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...the whole urinating blood thing is one of the greatest twists I’ve ever red, errr, read-bar none...
It's the only vampire at the urinal I've ever read about.
I should have waited until Tuesday to read Night Flyer. I totally forgot Dees was looking into the mirror above the sink when he heard the sound of someone unseen taking a piss and didnt see the blood until it hit the porcelain of the urinal. That was gruesomely imaginative... even for Stephen King lol.
I'm going to wait until Tuesday to read Popsy
One thing that I did for Dolan's Cadillac is jot some notes down as I was reading it. On one hand, I really hate interrupting my reading to write something down but on the other hand, the notes were very helpful in remembering a couple of clever lines in the story that added to the discussion. I did not jot notes down for the other stories I read but I think I'm going to do it for the others. The funny thing is that when I take the time to jot down notes, I don't need to look at them later because the process of writing something down burns it into my brain but if I don't write something down, I forget it.
It's actually the intro for this book: "The leap of faith necessary to make the short stories happen has gotten particularly tough in the last few years; these days it seems that everything wants to be a novel, and every novel wants to be approximately four thousand pages long."Welcome. Tonight we will discuss “The Night Flier,” a sort of companion piece to the next story in the collection, “Popsy.”
This was my first time reading this story. It was cool seeing Richard Dees again, and his character (the way he thinks of his readers) made me chuckle a couple of times.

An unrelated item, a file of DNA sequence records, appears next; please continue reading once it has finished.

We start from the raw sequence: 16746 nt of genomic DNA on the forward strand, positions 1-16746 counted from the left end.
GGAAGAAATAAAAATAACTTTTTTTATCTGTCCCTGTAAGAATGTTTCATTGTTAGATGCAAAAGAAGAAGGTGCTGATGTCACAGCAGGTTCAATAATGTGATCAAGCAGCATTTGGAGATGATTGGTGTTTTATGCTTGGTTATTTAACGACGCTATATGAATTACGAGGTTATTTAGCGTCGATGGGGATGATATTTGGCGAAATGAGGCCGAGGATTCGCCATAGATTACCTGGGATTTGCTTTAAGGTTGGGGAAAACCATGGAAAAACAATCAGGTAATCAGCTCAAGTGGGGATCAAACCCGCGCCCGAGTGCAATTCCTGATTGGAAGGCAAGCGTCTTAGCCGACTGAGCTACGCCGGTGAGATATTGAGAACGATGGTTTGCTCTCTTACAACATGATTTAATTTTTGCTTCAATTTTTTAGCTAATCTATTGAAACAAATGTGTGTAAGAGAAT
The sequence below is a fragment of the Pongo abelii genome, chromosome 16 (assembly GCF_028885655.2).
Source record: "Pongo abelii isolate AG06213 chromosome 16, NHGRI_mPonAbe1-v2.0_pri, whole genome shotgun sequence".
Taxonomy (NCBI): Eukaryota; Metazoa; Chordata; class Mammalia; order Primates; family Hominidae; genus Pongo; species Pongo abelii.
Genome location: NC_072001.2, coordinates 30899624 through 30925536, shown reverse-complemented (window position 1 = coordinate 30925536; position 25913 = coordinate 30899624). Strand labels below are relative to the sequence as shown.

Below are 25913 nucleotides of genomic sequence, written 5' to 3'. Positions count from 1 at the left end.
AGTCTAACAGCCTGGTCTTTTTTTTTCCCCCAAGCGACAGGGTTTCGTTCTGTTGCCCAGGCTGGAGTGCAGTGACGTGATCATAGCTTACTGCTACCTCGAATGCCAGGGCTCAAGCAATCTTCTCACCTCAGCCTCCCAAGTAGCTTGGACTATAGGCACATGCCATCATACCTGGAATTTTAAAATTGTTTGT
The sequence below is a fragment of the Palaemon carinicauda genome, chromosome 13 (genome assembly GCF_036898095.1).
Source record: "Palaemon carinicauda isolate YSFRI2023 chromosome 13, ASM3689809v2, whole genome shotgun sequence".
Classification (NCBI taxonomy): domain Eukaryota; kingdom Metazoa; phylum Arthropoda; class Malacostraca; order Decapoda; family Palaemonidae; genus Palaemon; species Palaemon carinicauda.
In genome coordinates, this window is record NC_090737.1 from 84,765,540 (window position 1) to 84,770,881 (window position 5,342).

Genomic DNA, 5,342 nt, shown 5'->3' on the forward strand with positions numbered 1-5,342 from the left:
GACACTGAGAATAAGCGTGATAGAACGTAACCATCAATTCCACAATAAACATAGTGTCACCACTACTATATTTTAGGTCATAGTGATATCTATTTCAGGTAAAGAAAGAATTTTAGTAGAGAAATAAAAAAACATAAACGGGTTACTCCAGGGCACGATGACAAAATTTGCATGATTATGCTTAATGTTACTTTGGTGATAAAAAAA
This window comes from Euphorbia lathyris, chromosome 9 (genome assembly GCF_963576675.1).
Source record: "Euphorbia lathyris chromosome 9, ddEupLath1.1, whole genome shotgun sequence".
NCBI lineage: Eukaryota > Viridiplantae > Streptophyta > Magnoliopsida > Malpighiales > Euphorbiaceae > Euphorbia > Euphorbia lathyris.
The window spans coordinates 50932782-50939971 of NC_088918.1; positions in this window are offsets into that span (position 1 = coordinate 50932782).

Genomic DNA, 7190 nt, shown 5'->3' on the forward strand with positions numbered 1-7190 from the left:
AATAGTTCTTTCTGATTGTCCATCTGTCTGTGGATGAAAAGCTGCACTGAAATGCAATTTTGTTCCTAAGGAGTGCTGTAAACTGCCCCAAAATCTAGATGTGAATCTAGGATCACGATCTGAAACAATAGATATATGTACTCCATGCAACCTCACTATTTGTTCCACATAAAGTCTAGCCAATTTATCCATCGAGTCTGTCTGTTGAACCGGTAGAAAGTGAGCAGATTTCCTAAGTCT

I thought this story was fine. I think it was in the introduction to Just After Sunset where King said he went through a period in the ‘80s and ‘90s when he struggled to write short fiction; everything wanted to be a novel. God, I can tell it with this one. Maybe it was just me, but this story felt endless at times. It’s written well.... just, long. And it lost a bit of its potential punch because of that.
What say you?
I'm very intrigued by your practice of jumping around and choosing where to begin. I've always gone start to finish with these, but I haven't re-read a collection yet. This story is so well-rounded and viscerally frightening I can see why it would be a good place to start for N&D.Love this story. It’s always the first one I read when I read thru Nightmares and Dreamscapes.The whole story, start to finish, is just brilliant. It’s very hard to stop reading it once you start. I think it’s Mr. King hitting on all cylinders as as a short story writer and it still ranks as one of of my all time favorite short stories from our favorite author.